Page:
The incident was the latest clash between Mr. Forstall, who oversaw Apple’s mobile software unit, and other executives at the company. It led to one of the most significant management shake-ups in Apple’s recent history and its most sweeping changes under Chief Executive Tim Cook.
Apple announced the departure of Mr. Forstall on Monday along with the unrelated departure of its new retail chief, John Browett. People familiar with the matter said Mr. Browett was also asked to leave.
Mr. Browett, who only recently was appointed head of the company’s retail operations, failed to fit in at Apple and made some mistakes. They included the faulty implementation of a new staffing formula that cut some employee hours too severely.
Messrs. Forstall and Browett couldn’t be reached to comment.
Mr. Forstall’s departure came after mounting tension with members of Apple’s executive ranks. For years, senior executives had complained that he wasn’t cooperative and showed off his close relationship with Apple’s late co-founder Steve Jobs.
Without Mr. Jobs to mediate, tensions between Mr. Forstall and other executives built, according to the people familiar with the matter.
The 43-year-old Mr. Forstall recently told people that there is no “decider” now that Mr. Jobs is gone, according to a person briefed on the conversation.
Mr. Forstall also recently sent some members of Apple’s iOS software team an email saying he felt the group wasn’t working on enough big ideas in mobile software, according to a person briefed on the email.
The tension came to a head over maps. Mr. Forstall’s team had been working to replace Google Maps on the iPhone for years. After Apple released its software to the public in September, users immediately complained about data inaccuracies and other bugs.
In deciding how to manage the crisis, Mr. Forstall argued that the company could address the outcry without apologizing, as Apple had done when it shipped iPhones with faulty antennas a few years ago, one of these people said. Mr. Cook and others disagreed, these people said. Mr. Cook signed his name to the apology instead.
Under Mr. Cook, who took over in August 2011, Apple’s executive ranks had remained fairly stable. The company has rewarded its senior executives with lucrative, long-term pay packages.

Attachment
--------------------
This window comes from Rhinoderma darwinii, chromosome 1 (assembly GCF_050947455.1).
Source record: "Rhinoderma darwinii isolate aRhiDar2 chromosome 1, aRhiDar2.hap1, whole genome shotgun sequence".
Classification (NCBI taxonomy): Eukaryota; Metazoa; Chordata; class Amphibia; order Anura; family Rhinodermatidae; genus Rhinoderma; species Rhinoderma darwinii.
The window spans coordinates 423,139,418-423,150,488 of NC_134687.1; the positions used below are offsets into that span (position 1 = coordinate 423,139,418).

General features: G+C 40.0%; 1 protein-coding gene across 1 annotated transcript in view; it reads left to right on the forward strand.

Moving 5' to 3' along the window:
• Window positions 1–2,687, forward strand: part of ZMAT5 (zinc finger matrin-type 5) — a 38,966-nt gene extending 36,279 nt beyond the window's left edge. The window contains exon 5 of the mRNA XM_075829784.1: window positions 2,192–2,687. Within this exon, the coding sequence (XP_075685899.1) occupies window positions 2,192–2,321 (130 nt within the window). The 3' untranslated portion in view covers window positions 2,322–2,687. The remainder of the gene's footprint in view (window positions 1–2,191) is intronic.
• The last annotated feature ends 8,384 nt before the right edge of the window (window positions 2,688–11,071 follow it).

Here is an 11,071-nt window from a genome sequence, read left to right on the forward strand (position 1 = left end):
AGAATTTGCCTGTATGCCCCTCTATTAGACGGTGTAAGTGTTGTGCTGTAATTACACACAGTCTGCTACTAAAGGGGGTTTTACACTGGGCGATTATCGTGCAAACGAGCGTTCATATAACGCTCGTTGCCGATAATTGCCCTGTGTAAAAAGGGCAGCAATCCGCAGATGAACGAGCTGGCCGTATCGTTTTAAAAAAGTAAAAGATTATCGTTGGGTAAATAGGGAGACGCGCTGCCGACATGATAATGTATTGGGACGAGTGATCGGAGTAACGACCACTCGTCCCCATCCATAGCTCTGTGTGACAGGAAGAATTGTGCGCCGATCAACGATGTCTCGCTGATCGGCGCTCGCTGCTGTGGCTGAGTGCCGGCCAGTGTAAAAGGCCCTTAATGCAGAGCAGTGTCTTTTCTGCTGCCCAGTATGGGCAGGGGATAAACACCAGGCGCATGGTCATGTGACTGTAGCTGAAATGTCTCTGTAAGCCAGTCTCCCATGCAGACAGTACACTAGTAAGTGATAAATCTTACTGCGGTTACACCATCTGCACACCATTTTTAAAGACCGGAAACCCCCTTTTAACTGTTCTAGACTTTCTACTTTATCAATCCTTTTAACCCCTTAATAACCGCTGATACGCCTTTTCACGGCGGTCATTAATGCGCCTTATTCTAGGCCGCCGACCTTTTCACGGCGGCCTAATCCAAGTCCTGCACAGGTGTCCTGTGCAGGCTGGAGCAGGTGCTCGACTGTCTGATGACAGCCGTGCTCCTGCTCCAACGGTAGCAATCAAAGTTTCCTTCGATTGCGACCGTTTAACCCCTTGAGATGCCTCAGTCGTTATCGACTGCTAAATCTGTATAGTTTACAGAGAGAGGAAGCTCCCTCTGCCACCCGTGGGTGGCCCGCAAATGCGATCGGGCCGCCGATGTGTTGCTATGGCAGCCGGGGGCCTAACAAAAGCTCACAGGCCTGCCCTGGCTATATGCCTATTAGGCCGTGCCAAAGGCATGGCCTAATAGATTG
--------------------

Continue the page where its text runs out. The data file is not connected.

Mr. Cook had been grooming some executives for their bigger jobs. In August, he promoted Craig Federighi, who oversaw Mac software engineering, to senior vice president. Apple said Monday that Mr. Federighi will take over responsibility for Mr. Forstall’s mobile iOS software unit.
Mr. Forstall, a 15-year Apple veteran, was a protégé of Mr. Jobs, and his name was once bandied about as a possible successor. He rose quickly at the company and earned a reputation for risk taking. But he was also known as difficult to work with, and “never fit into the culture of Apple,” said one person familiar with the matter.
Mr. Forstall has spent time in recent weeks working with his team to improve Apple Maps, which the company built to gain independence from a similar service run by Google Inc. Some people familiar with the matter said members of the team have acknowledged that in a rush to release the product, Apple postponed fixing too many known bugs and errors.
Mr. Browett joined Apple just five months ago in a role that was vacated by longtime retail head Ron Johnson. At the time, Mr. Cook hired him from U.K. big-box-electronics company Dixons PLC and praised Mr. Browett’s expertise in customer service.
But the transition was rocky from the start, compounded by the new staffing formula that cut some employee hours. Internal rumors of Mr. Browett’s departure intensified in recent weeks as Apple canceled a major event for its retail leadership team in Arizona.
The company said a search for a new retail head is under way and that the group would report to Mr. Cook in the interim.
Senior Vice President Eddy Cue will take over Siri and Maps. Executives Jony Ive and Bob Mansfield will also expand their roles. The company said that the changes would help consolidate its online services